So a “production system” is a system for providing value to a customer. And it does that by having people interact with the other parts of the system to create that value. People are the drivers of the system.

All output and change in a “production system” can only occur through human action. A “production system” is defined by the decisions that are made by the people within that system. Not some of the people – all of the people. All the parts that think, interacting with all the other parts that think. The “who”.

I think it may be time for another quote by Taiichi Ohno:

“Why not make the work easier and more interesting so that people do not have to sweat? The Toyota style is not to create results by working hard. It is a system that says there is no limit to people’s creativity. People don’t go to Toyota to ‘work’ they go there to ‘think’.”

I think he understands “production system”.

Science is a wonderful thing and science has shown that arteries carry about 20 to 25 percent of your blood to your brain, where billions of cells use about 20 percent of the oxygen and fuel your blood carries. And when you are thinking hard, your brain may use up to 50 percent of the fuel and oxygen in that blood flow.

So why have we, for so long a time, only looked at some people for the muscle energy they provide to our operational systems? Why would we ignore, and not take advantage of, that other potential 50% of human energy that exists in all human brains, no matter what job we have originally asked them to do? Why? Why waste energy?

There is that word “waste” again!

But in order for all that potential mental energy to provide the proper value from the system to the customer, everyone must understand “what” the Lean “system” is designed to do and “how” it provides that value.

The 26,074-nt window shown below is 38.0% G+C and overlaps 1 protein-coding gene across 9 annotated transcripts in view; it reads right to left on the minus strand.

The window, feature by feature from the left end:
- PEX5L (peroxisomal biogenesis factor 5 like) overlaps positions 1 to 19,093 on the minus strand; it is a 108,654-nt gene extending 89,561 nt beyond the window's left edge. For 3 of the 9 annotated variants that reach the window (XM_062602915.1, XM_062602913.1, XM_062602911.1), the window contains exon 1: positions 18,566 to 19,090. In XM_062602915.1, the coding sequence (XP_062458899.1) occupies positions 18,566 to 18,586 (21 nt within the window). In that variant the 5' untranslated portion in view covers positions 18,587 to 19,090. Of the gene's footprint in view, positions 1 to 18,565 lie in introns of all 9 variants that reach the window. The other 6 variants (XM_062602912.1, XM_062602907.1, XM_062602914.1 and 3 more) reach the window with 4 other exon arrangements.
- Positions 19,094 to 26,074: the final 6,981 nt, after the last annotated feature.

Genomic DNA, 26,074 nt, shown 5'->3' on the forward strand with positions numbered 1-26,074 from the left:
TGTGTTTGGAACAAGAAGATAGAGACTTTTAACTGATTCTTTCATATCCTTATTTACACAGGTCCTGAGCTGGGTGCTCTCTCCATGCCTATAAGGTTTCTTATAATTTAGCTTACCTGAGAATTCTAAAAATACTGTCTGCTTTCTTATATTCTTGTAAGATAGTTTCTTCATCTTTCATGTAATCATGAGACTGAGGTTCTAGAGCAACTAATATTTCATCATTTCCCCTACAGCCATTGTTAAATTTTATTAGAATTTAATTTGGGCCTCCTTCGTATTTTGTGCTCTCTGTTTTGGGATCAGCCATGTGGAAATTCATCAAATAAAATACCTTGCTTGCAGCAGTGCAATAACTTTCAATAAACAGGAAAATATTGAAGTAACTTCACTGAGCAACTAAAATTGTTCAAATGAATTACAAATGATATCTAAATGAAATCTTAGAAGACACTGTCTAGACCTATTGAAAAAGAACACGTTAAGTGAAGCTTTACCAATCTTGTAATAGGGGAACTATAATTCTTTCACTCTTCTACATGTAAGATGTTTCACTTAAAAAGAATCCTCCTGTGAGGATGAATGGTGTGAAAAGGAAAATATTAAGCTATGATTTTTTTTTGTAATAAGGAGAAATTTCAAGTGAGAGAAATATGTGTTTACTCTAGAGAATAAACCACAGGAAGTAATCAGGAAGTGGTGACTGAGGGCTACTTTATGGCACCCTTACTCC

I would recommend going back to my three part series “What is Lean” and try to put the “who” in context as you read through my description and analysis of the “Toyota Production System”.

Thinking about the “who” adds another dimension to the analysis. Toyota has figured this out. They call it “The Toyota Way”.


2 thoughts on “Who Does the Thinking Around Here Anyway?

  1. I am looking forward to reading your thoughts about people management in a Lean culture. I have two basic philosophies regarding people management. First, if an employee is motivated, there will be an important role they can fill. In other words, its is management’s job to find the best match between role and employee and facilitate it. Second, all employees have an area of expertise where they know more than anyone else. Because of this they need to be listened to. I’ve tried to apply these same principles to managing suppliers.

    1. I was attracted to “JIT” in the late 80’s (that’s what TPS was commonly known as then, at least in the U.S.) not to reduce costs but to learn about “employee involvement”. I had heard about JIT’s requirement to heavily involve all employees in their continuous improvement methodology. That was also my goal. Once I jumped in, there was no going back. As you read on, you will find that the Toyota Way’s “Respect for People” is a primary focus of my Lean philosophy. This is the first post where I start to introduce this philosophy. But you need to thoroughly understand the basic Lean/TPS principles before you can properly involve employees in a manner that is beneficial both to the employees themselves and to the organization as a whole. That is why I started this blog with a focus on the basics. As you read on, I think you will find that your two basic philosophies of management work very well in this environment.

Leave a Reply

Your email address will not be published. Required fields are marked *